Maroon & Gold talked to former Loyola swimmers and water polo players and asked them what they will remember about O’Shaughnessy Pool, which was built in 1957 and hosted its final high school event April 30. Construction on a new aquatics facility starts this summer. It’s Phase 1 of Loyola’s Second Century Campaign.

ERIK MAURER

Class of 1989

We had a lot of great memories as a group that bonded us together. Jumping off the balcony in the pool. Plunging into the cold pool on a dark January morning while coach drank his coffee and read the paper. Watching our hair getting bleached out over the course of the swim season. Struggling to climb out of the pool with its high walls after a really tough Saturday practice or during a water polo game. Cutting up our hands and feet on the old wooden fronted starting blocks. Dodging the divers during practice. Doing it all together.

DENNIS STONEQUIST

Class of 1990

In the fall of 2007, we were confident we had a good 200-yard freestyle relay team with Betsy Webb, Liz Clarke, Kelsey Stranc and Ellie Ansani. For two weeks before the state meet, we sat down with each other and mapped out a plan. The girls had as much to say as we did as coaches. It was awesome. We ended up beating New Trier [by .02 seconds] to win the state title. So cool.

The level of talent that has been in that pool is staggering. Some of the battles we’ve had in there with Fenwick. We hosted JV conference for years, and won it several times in a row. I won’t forget the crazy Christmas traditions. We would spend Christmas Eve together practicing until like 10 p.m.. Then, we stayed to watch the alumni water polo game. It was sort of a badge of honor getting it done in that pool. The amount of learning about life that went on there is incredible.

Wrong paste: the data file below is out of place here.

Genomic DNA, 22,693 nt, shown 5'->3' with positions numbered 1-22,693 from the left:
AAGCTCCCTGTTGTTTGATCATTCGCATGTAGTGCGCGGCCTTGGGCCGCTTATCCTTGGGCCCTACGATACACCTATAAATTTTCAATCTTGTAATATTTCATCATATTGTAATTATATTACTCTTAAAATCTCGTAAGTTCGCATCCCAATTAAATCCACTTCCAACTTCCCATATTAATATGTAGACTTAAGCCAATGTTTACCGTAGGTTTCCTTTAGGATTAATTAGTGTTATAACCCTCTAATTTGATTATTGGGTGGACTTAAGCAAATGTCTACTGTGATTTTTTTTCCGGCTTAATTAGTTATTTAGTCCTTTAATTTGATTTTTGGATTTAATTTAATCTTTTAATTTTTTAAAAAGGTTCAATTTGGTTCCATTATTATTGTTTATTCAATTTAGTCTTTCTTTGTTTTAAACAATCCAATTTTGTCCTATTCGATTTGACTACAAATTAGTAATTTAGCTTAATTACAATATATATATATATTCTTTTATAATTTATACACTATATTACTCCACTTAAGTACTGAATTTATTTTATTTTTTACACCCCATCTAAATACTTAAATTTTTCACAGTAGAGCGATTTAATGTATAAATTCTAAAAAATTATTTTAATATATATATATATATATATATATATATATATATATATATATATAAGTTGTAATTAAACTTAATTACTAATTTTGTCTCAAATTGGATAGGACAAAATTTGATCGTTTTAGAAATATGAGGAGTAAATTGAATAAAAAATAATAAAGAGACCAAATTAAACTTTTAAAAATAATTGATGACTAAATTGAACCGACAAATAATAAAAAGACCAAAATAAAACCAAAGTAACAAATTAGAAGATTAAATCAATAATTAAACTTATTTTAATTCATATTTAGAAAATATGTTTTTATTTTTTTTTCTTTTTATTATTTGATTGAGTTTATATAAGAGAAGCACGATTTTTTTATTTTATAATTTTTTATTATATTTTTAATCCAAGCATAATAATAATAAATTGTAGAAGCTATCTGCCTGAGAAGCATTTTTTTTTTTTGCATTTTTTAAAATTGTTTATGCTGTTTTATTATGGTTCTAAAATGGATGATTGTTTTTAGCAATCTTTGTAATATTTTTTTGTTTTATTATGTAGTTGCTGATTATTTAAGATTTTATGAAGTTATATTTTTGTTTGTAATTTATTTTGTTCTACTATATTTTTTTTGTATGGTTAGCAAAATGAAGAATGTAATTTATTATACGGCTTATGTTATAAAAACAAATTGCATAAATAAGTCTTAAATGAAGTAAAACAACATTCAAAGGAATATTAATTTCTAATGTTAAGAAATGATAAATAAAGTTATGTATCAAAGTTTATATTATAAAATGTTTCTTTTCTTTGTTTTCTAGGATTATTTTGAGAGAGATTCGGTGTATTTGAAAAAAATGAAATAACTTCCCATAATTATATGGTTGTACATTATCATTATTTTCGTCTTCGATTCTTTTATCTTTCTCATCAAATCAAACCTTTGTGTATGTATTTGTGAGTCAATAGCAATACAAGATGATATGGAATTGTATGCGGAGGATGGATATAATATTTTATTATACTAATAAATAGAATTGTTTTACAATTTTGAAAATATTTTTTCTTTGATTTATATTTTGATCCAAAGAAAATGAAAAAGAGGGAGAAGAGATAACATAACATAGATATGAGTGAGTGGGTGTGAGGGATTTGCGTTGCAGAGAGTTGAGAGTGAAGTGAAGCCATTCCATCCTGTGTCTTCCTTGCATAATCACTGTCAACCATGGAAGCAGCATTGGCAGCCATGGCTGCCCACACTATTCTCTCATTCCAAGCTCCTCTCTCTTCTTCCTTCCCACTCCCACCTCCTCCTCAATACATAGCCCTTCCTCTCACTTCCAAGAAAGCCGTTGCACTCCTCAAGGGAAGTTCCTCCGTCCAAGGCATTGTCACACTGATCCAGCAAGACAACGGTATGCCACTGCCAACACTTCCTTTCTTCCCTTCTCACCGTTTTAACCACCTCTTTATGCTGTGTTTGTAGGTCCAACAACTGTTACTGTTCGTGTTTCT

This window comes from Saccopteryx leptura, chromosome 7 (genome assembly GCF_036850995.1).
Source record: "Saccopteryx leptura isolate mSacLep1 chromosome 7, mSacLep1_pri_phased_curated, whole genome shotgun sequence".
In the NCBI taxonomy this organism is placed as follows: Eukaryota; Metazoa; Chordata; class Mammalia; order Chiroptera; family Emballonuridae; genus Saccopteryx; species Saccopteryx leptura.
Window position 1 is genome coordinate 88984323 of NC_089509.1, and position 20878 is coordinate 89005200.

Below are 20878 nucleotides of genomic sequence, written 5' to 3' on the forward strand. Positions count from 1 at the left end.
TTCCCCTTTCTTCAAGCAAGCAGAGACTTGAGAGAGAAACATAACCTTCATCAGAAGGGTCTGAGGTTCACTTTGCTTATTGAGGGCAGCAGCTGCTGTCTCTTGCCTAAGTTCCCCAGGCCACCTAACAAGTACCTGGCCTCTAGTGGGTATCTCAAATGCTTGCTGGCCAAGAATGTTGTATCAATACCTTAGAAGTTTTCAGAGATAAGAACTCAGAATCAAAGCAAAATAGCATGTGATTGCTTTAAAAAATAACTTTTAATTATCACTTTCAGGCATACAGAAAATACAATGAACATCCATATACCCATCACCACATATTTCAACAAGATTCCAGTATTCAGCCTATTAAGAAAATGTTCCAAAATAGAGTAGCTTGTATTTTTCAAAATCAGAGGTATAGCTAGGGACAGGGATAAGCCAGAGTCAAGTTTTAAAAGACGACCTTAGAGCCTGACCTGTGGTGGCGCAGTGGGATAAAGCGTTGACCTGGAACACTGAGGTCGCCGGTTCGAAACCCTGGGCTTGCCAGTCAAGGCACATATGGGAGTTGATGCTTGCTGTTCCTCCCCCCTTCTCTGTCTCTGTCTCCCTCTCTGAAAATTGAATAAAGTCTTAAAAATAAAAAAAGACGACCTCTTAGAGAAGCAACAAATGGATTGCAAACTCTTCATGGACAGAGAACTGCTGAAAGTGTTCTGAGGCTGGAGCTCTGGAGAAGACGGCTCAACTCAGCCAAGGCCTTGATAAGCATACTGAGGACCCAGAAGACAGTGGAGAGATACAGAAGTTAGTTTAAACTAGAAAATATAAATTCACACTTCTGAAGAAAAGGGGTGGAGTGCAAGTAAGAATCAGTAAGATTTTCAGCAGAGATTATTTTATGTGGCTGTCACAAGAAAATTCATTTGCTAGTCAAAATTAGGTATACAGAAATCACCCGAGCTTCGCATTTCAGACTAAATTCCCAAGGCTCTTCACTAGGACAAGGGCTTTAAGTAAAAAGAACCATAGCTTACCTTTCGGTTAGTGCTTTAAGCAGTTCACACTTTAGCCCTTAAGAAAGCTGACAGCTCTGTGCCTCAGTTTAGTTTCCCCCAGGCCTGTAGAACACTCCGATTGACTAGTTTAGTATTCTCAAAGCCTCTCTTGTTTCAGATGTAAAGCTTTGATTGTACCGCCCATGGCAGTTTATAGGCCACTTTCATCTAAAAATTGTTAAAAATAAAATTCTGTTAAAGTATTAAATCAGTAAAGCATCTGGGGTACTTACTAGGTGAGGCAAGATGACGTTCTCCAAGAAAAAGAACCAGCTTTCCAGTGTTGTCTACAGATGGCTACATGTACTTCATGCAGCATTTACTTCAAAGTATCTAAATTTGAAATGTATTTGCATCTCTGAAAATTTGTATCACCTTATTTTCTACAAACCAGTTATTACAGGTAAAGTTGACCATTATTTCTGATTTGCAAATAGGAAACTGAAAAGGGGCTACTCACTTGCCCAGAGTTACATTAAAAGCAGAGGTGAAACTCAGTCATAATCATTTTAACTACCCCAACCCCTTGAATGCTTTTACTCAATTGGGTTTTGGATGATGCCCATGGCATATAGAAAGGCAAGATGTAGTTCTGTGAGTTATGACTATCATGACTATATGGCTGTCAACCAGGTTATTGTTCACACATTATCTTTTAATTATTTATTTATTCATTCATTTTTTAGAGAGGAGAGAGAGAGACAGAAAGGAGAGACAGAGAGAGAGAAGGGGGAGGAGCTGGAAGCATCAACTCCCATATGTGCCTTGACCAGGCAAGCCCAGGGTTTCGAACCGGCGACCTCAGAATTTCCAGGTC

DAN HENGELMANN

Class of 1997

Editor’s note: Patrick Stein was a swimmer and water polo player who suffered a brain aneurysm in the fall of 2010, his senior year, that resulted in Locked-in syndrome. Although he’s conscious and cognitively functional, he’s unable to physically move or verbally communicate. As a senior, Stein was a captain for both the swimming and diving and water polo teams.

As a coach, the memory that stands out the most was our 2011 water polo senior night when we played St. Ignatius. We had a tough 0-5 start to the season. We were out of sorts as we had been without our captain Patrick Stein all season. That game was the first time he came back since his surgery. His strength and determination were such an inspiration to us. Having him on the bench that night was a special moment for our boys. We beat St. Ignatius, one of the top teams in the state that year. We continued to fight on behalf of Patrick, our leader, all the way to a third-place trophy at the state tournament.